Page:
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Turn Your Business Plan into an Operational Plan

You may have recently prepared a business plan for a very targeted audience. Perhaps the document was created at the request of your bank so that they could make a better loan decision. Alternatively, maybe you prepared a business plan and financial forecast for the United States Immigration and Citizenship Services as one of the requirements for an E-2 or L-1 visa.

And, now, you have accomplished your goal.

Turn Your Business Plan into an Operational Plan

So, what comes next? Well, most small business entrepreneurs put the business plan in a drawer and never look at it again. We have a much better idea.

Your business plan can become a highly valuable asset if you turn it into an operational plan. What is an operational plan? An operational plan is a useful extension of your business plan. While your business plan is probably a 3- to 5-year plan that describes the business, provides goals and strategies, documents your market opportunity, and describes the competition, among other things, an operational plan is a one-year plan that, according to Syndicate Room, details the tasks required to run the business and successfully achieve your goals and objectives. The business plan and operational plan are compared below:

Key Differences between a Business Plan and an Operational Plan

Business PlanOperational Plan
A document that is often prepared for a specific purpose such as a capital raise or visa applicationA roadmap to implement the goals and objectives of the business plan
A description of the business including goals and strategies, market opportunity, etc.A specific plan to use the company’s capital and human resources to achieve goals
A plan to pursue the company’s missionA day-to-day or week-to-week plan to manage the company
A business plan is the foundation of the operational planAn operational plan is an extension of the business plan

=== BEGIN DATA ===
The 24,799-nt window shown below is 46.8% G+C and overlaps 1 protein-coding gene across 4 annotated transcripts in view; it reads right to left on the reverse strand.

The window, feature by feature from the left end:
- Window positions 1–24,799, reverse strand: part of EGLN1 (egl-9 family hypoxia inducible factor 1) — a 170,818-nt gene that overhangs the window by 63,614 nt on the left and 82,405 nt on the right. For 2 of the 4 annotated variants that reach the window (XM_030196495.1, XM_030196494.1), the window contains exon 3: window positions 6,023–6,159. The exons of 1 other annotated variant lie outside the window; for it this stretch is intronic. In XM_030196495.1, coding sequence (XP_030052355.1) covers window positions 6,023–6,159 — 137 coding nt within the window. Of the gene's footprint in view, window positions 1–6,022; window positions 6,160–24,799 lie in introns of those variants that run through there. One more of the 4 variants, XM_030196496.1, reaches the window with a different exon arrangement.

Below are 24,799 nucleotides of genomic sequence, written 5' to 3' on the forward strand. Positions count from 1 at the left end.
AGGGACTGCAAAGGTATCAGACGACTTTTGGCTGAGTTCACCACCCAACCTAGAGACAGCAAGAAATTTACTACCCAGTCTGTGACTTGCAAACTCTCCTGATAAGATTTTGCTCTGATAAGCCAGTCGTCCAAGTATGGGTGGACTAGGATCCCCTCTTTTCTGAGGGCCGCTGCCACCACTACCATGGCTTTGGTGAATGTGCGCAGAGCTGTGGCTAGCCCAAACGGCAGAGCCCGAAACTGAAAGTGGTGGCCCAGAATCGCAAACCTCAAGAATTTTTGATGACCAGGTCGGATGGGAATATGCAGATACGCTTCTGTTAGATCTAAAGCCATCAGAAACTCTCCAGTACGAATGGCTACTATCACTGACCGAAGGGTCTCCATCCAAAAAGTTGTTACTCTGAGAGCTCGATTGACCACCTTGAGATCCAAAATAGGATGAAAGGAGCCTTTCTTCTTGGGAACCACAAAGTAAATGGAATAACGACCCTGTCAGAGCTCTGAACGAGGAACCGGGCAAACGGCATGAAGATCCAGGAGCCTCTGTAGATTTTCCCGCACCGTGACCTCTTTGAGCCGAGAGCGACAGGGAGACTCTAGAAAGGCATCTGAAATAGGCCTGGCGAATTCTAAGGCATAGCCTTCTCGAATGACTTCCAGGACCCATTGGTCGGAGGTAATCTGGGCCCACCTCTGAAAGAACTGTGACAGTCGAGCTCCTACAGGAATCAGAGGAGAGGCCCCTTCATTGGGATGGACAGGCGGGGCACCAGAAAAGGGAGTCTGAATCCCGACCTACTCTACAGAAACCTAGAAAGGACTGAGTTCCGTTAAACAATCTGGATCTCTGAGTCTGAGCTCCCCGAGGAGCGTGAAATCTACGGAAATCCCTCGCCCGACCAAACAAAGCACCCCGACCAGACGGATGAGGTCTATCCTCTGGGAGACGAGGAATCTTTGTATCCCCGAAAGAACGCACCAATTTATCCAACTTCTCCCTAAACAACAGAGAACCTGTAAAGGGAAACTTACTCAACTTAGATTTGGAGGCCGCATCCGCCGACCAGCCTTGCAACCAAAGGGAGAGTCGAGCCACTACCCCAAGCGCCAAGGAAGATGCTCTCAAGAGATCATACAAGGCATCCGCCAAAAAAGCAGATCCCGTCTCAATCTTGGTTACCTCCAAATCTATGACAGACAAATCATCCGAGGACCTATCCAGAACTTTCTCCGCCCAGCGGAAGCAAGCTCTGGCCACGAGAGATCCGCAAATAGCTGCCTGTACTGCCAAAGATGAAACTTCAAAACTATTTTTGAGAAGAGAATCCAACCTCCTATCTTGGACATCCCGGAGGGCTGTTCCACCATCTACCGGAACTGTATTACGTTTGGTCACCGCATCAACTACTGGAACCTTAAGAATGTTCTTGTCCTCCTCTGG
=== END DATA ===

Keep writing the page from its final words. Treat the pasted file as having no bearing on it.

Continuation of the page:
A business plan may or may not be changed every yearOperational plans will always differ from one year to the next

In other words, the operational plan provides the what, who, when, and how much:

  • What – the STRATEGIES and TASKS that will be accomplished this year
  • Who – the PEOPLE who have responsibility for achieving each of the strategies/tasks
  • When – the DATES by which the strategies/tasks will be completed
  • How much – the amount of CAPITAL required to complete each task

Remember that the operational plan is a one year plan. So, if you have a 5-year business plan, you will want to prepare five operational plans – one at the end of each year, covering the following year’s activities.

Let’s take a look at an example of how an operational plan might work for one specific goal.

One of your company’s goals as stated in the business plan is to: “Improve technology to become more cost-efficient.” Your operational plan in year 1 might execute on this goal as follows:

Tasks agreed to by the management team:

  • A new enterprise software platform will be selected to replace the current software tools currently in use.
  • John Smith, IT Manager, and his team will research and select the best solution for our needs.
  • The new enterprise platform will be installed, tested, and fully operational by September 30, 20XX.
  • Our research indicates that the new enterprise platform will cost $105,000 to purchase and install, plus an annual per-seat subscription of $25 per month. If we subscribe for 7 seats, that equals $175 per month or $2,100 per year. Estimated yearly savings on our software expenditures are expected to be $4,300.

It is important to remember that as the company grows, its goals and objectives will likely change and these changes should be reflected in your updated business plan as well as in your annual operational plans.

If you have a business plan and would like help turning it into a working operational plan, please feel free to talk to us.

Jimmy Lewin

Jimmy's background includes over 40 years in international, commercial, and investment banking, and nearly a decade as the principal shareholder and CEO of a rapidly growing manufacturing and distribution business in California. Today, Jimmy spends his time advising and consulting with entrepreneurs on matters related to business planning, as well as capital markets and funding strategies. Jimmy works with clients throughout the world in industries that include financial services, real estate, manufacturing and hospitality. View details.

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